The Borough (poem)

The Borough is a collection of poems by George Crabbe published in 1810. Written in heroic couplets, the poems are arranged as a series of 24 letters, covering various aspects of borough life and detailing the stories of certain inhabitants’ lives.

Abel Keene from The Borough, letter XXI

Of the letters, the best known is that of Peter Grimes in Letter XXII, which formed the basis for Benjamin Britten’s opera of the same name. Letter XXI describes Abel Keene, a village schoolmaster and then a merchant's clerk who was led astray, lost his place and finally hanged himself.[1]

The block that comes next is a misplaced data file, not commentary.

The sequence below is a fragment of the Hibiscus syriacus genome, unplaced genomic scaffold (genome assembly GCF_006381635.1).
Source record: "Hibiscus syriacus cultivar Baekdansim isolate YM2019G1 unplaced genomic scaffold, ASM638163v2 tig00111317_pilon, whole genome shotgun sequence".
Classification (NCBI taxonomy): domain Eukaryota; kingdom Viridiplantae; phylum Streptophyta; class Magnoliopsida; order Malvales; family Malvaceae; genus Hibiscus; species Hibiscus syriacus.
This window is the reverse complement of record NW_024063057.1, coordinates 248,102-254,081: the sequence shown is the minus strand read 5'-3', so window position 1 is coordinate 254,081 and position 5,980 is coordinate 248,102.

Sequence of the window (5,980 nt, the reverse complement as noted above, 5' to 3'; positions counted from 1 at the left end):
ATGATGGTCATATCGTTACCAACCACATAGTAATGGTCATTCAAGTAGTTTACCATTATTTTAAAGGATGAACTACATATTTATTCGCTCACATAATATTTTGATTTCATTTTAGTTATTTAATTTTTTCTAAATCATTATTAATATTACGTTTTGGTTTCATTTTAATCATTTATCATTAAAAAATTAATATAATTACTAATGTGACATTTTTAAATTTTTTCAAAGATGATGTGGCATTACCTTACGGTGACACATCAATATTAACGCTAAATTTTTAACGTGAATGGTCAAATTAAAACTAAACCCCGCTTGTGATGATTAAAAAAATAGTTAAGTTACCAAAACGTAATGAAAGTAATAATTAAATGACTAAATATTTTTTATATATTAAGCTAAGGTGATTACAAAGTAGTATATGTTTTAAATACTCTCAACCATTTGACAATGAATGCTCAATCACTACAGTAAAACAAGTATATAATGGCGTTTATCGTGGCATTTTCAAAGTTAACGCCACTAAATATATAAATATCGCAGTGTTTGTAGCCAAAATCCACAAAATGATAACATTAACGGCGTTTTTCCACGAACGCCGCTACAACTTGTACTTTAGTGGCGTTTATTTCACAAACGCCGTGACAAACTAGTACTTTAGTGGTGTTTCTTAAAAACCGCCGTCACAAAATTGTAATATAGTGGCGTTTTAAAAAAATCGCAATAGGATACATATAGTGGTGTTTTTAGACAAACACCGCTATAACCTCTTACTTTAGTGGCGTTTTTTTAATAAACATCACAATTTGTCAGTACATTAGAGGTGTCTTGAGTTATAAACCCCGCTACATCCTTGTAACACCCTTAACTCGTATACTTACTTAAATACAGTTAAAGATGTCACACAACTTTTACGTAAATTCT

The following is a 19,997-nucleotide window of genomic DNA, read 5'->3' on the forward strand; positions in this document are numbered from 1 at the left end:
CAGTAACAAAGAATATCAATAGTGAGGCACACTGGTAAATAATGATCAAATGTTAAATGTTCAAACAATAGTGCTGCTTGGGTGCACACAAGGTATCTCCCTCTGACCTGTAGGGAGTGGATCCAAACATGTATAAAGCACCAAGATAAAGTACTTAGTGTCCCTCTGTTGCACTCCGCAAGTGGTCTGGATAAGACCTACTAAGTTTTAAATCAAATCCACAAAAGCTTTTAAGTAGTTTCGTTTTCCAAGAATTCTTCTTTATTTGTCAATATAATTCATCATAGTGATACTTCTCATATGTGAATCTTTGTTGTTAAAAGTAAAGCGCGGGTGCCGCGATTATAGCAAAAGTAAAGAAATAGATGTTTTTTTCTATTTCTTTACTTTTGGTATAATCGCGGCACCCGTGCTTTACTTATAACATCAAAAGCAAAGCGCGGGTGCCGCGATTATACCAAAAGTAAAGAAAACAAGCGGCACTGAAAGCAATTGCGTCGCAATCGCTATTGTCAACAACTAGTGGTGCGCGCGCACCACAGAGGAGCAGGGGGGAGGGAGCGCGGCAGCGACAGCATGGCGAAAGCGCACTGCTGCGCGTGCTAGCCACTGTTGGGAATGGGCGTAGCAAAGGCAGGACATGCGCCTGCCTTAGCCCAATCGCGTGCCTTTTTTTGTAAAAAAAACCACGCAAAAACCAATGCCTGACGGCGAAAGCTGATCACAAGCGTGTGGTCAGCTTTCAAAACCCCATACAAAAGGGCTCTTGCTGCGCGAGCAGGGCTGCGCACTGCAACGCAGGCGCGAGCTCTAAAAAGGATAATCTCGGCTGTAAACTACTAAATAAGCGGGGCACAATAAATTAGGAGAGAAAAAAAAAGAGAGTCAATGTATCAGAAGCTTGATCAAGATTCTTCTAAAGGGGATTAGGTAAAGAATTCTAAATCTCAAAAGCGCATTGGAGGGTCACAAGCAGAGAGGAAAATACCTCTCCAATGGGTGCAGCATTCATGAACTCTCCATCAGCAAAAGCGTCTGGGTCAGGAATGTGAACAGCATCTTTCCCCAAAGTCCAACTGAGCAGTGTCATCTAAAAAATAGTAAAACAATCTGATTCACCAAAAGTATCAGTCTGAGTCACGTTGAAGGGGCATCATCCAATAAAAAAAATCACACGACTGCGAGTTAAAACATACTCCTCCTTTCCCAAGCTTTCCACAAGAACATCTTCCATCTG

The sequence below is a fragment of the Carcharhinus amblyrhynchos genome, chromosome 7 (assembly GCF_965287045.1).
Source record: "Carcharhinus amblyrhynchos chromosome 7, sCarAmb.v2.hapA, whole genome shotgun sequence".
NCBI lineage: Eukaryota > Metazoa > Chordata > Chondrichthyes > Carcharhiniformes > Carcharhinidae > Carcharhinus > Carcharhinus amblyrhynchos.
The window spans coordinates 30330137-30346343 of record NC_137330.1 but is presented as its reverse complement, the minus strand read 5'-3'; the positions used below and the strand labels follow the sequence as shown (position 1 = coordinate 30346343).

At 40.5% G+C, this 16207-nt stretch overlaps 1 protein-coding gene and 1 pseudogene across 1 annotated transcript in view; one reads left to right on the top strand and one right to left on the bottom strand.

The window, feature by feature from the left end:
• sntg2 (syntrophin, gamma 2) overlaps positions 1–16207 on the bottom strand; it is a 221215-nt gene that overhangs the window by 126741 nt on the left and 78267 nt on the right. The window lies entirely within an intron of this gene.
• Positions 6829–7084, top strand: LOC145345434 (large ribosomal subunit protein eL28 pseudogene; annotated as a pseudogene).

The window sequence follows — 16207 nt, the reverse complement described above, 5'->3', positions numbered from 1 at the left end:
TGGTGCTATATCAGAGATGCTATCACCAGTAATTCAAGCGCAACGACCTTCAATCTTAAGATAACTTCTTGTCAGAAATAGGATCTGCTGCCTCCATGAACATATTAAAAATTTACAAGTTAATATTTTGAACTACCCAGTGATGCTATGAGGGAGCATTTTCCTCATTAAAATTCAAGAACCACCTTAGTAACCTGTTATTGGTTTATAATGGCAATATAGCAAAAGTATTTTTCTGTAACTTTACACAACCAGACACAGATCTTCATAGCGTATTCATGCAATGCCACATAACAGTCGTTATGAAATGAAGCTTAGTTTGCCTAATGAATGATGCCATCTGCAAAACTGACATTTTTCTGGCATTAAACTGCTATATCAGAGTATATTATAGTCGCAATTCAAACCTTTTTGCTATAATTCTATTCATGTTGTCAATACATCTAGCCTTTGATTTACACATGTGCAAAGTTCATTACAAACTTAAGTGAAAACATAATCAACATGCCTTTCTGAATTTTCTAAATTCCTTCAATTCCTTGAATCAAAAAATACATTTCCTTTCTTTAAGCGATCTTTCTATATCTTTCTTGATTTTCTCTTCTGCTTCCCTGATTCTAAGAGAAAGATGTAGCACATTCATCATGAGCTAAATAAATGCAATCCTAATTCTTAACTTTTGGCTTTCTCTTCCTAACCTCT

The poem was begun in 1804, three years before the publication of The Parish Register, and demonstrates a clear development in Crabbe’s writing between the pastoral concerns shown in The Village, and the concentration on the life stories of individuals as seen in the Tales.


  1. ^ Brewer, E. Cobham (1978 (reprint of 1894 version)). The Dictionary of Phrase and Fable. Edwinstowe, England: Avenel Books. p. 3. ISBN 0-517-25921-4. Check date values in: |date= (help)

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